"The Skies Above", by The Equals. Astounding. Performs the seemingly impossible feat of being both heavy and effervescent. As the album title says, "Sensational". What I wrote above about The Pretty Things could probably also be said about The Equals, although they had the added hurdle, in those pre-enlightened times, of being of, uh, "mixed race".
"Satori (Enlightenment)", by The Flower Travelling Band. Tripped-out guitar-and-wailing goodness from Japan, circa 1971. You could perhaps be inclined to refer to it as the Japanese "Pictures of Matchstick Men". But then again, maybe not.
"Dear Prudence", by Katfish. The Beatles song, done in a curious early seventies Laurel Canyon style, with added psychedelic touches. Charming, actually, and the download link still seems to work. Lucky you.
"Be Thankful (For What You Got)", by Winston Curtis. You can't have too many versions of this gem of a song. William DeVaughn both times? Check. Massive Attack? Check. This one is done in a reggae style(e). It is smooth as silk. The business happens at 4:15, but the journey is the thing.
"Bourgie', Bourgie'", by Gladys Knight and the Pips. "Disco euphoria" personified. Prepare to be uplifted at the 55-second mark.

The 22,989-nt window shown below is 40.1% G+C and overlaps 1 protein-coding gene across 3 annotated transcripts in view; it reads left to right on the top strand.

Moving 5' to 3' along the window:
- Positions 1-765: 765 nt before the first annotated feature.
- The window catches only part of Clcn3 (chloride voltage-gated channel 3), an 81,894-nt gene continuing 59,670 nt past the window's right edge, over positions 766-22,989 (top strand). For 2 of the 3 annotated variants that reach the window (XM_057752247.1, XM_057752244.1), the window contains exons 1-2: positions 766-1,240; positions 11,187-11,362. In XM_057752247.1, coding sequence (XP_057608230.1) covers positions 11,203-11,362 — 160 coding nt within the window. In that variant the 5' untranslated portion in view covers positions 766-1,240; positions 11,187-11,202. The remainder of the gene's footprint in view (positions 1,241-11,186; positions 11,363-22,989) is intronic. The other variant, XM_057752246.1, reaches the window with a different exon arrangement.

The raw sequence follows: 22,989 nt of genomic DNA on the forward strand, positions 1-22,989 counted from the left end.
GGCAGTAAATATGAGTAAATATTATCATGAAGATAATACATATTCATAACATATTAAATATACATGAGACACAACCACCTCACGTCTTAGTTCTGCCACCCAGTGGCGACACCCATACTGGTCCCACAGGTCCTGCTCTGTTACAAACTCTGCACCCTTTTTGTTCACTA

"Foxy Pup", by Nirosta Steel. There was a time when every week (or so it seemed) a new Arthur Russell track would rise to the surface, adding to the already complex web of discography attaching to this elusive, unpindownable musician. Those days are long gone, now, but bits and pieces do occasionally appear, such as this track, and a few others by Nirosta Steel, which were released a year or two back. It doesn't add much to what we already know, but it's Arthur Russell; it's all good. You might say "This is just 'Let's Go Swimming' with different lyrics". You wouldn't be that far wrong, but you would also be totally missing the point.
"Anne Cherchait L'Amour", by Jacno. This is an icy, haunting piece of French synth-pop, from 1979. Given how hard I fell for "I'm In Love With A German Film Star", I shudder to think what this would have done to me had I heard it back then.